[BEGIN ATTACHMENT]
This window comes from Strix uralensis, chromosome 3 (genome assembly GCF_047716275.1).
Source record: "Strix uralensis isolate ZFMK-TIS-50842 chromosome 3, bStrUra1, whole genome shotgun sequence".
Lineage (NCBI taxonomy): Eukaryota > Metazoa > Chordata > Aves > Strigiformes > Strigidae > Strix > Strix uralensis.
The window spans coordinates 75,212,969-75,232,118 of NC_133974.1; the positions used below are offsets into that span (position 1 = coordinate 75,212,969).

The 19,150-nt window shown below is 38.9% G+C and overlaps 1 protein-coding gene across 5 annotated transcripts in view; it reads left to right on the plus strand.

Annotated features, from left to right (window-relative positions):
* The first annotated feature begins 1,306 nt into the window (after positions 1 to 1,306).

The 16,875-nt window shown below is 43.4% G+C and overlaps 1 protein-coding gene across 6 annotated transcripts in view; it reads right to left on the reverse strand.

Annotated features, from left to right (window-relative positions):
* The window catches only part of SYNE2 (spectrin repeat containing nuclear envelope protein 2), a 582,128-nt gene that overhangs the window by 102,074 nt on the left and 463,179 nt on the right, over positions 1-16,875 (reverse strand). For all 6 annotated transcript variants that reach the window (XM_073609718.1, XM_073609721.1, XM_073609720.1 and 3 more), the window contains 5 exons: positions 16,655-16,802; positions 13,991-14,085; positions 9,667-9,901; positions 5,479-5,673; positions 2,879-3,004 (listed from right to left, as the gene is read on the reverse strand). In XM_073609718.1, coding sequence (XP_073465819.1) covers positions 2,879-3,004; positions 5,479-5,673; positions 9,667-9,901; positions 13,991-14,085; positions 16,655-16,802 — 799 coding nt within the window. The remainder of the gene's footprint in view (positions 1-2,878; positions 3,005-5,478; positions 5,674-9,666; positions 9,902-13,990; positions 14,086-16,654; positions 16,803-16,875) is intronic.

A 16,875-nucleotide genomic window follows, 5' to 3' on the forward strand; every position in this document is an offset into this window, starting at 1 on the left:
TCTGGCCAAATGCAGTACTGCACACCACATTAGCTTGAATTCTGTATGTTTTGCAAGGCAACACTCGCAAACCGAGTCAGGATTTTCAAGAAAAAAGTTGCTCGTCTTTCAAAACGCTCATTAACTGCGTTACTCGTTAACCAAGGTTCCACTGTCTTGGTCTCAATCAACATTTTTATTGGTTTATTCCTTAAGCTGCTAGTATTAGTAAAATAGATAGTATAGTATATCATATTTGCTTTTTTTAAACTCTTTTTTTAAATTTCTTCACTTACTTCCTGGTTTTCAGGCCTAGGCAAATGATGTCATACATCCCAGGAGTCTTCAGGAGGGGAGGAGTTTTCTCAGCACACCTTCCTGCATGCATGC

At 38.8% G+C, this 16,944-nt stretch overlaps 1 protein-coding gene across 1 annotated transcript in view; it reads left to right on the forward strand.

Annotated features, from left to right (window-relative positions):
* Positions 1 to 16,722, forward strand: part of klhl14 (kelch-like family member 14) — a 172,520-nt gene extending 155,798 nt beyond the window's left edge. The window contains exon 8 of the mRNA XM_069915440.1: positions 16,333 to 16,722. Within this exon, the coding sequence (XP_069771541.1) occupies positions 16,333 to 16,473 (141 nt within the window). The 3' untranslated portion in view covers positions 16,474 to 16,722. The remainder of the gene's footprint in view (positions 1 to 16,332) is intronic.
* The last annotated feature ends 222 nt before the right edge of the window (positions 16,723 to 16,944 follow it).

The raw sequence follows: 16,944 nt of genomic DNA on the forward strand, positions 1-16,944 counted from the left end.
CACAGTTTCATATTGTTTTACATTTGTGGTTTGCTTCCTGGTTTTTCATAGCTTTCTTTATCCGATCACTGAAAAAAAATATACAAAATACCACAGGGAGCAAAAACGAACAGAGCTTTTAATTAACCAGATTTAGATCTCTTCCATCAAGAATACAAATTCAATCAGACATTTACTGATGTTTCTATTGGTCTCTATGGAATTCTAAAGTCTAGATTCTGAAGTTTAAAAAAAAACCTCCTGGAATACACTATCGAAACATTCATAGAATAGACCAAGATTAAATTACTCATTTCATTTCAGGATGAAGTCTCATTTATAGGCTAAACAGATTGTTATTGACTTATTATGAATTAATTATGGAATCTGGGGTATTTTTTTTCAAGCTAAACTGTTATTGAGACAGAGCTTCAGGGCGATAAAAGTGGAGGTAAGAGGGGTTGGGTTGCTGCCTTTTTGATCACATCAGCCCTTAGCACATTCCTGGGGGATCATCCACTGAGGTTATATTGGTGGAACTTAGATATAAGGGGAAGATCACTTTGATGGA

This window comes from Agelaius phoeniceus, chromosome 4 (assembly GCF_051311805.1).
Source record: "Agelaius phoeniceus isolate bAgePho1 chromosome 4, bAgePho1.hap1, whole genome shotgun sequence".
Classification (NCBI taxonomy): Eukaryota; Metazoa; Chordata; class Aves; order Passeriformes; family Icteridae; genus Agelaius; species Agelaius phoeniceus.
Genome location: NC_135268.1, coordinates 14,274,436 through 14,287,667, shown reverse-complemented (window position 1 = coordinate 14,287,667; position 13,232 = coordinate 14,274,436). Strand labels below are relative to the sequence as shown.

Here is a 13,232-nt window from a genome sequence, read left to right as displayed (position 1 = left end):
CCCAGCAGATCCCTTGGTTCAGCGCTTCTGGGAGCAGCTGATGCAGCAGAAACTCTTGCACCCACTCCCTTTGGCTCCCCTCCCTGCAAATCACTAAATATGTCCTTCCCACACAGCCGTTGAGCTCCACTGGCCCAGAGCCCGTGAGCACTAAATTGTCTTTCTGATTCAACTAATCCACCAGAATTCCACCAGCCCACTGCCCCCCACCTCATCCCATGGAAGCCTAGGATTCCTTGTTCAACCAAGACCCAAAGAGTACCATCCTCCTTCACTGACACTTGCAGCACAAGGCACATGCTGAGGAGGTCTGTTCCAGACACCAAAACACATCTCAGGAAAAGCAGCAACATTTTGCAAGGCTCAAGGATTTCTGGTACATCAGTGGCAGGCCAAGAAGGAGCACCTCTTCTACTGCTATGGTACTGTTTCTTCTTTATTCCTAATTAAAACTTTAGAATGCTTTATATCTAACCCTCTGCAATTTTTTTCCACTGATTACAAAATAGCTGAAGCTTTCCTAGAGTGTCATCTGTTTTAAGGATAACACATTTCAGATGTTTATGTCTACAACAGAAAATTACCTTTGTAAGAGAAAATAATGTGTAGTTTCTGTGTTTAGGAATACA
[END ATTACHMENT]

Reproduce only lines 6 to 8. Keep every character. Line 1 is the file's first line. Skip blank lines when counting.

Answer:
Annotated features, from left to right (window-relative positions):
* The first annotated feature begins 1,306 nt into the window (after positions 1 to 1,306).

The 16,875-nt window shown below is 43.4% G+C and overlaps 1 protein-coding gene across 6 annotated transcripts in view; it reads right to left on the reverse strand.